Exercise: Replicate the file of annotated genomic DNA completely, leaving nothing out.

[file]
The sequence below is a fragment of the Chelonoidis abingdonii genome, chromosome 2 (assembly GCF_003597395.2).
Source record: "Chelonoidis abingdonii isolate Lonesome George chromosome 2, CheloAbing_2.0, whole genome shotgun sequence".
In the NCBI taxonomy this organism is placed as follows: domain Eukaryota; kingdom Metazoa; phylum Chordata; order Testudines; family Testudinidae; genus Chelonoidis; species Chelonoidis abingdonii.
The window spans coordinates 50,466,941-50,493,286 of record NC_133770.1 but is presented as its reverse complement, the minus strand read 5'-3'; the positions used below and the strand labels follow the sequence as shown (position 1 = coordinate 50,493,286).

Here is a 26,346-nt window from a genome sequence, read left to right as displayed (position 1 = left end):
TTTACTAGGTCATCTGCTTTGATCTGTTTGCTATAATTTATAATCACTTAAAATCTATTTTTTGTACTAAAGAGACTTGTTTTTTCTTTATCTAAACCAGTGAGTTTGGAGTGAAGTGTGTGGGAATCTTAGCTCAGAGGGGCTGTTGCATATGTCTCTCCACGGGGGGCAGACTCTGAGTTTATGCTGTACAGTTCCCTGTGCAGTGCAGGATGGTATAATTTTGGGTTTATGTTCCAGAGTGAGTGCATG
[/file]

The sequence below is a fragment of the Chelonoidis abingdonii genome, chromosome 2 (assembly GCF_003597395.2).
Source record: "Chelonoidis abingdonii isolate Lonesome George chromosome 2, CheloAbing_2.0, whole genome shotgun sequence".
In the NCBI taxonomy this organism is placed as follows: domain Eukaryota; kingdom Metazoa; phylum Chordata; order Testudines; family Testudinidae; genus Chelonoidis; species Chelonoidis abingdonii.
The window spans coordinates 50,466,941-50,493,286 of record NC_133770.1 but is presented as its reverse complement, the minus strand read 5'-3'; the positions used below and the strand labels follow the sequence as shown (position 1 = coordinate 50,493,286).

Here is a 26,346-nt window from a genome sequence, read left to right as displayed (position 1 = left end):
TTTACTAGGTCATCTGCTTTGATCTGTTTGCTATAATTTATAATCACTTAAAATCTATTTTTTGTACTAAAGAGACTTGTTTTTTCTTTATCTAAACCAGTGAGTTTGGAGTGAAGTGTGTGGGAATCTTAGCTCAGAGGGGCTGTTGCATATGTCTCTCCACGGGGGGCAGACTCTGAGTTTATGCTGTACAGTTCCCTGTGCAGTGCAGGATGGTATAATTTTGGGTTTATGTTCCAGAGTGAGTGCATG